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Felix, if you understand what Regulatory Capture is and how it happens, why do you continue to propose new regulations, and indeed entire regulatory agencies and frameworks, that will inevitably be captured?

Posted by Noah Yetter | Report as abusive


And Noah Yetter…..did you read your post? It does not make sense, friend. So if we replace the SEC, corruption and lack of balls at the new aganecy will continue? Did I get that right?

Posted by kthomas | Report as abusive

We now have the ability to vet properly, but how do we choose the vetters? Watching the watchers, vetting the vetters… where does it end? 1/60minutes/main4694713.shtml

Uncle Billy,

It doesn\’t end. That\’s the conundrum. Only perfect regulation that can anticipate and proactively defuse potential regulatory arbitrage will work.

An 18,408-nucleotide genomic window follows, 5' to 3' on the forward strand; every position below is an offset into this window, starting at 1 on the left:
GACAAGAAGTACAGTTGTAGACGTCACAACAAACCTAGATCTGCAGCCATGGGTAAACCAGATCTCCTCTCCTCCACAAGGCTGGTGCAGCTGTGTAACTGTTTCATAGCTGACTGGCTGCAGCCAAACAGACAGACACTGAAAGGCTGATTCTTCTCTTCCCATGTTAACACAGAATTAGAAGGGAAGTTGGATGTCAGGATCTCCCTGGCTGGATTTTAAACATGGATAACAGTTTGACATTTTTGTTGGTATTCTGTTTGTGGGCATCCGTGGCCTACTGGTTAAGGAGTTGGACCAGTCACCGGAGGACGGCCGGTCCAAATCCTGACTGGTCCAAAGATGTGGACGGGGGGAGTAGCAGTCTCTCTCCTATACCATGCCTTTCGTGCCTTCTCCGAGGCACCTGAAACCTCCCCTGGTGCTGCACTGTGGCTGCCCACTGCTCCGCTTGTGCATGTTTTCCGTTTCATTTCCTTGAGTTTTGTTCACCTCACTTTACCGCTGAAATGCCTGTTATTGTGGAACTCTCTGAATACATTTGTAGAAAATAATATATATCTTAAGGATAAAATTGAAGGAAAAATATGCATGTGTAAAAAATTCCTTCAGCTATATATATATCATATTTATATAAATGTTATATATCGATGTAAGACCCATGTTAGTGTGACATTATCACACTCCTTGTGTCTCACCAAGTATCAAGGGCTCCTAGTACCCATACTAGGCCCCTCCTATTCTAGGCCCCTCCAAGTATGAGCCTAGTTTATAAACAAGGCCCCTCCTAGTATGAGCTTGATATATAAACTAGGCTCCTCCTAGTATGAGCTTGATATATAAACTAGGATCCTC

Given that achieving perfect regulation is futile, the best approach to regulatory reform is devising imperfect regs (which is a given)that requires robust , timely and public disclosure as requirement number one.

The blogosphere is already equipped and anxious to analyze and broadcast the sausage making processes details.

Sunshine may not be the perfect disinfectant, but it is , like capitalism, the least bad (and extremely powerful) tool in the toolbox.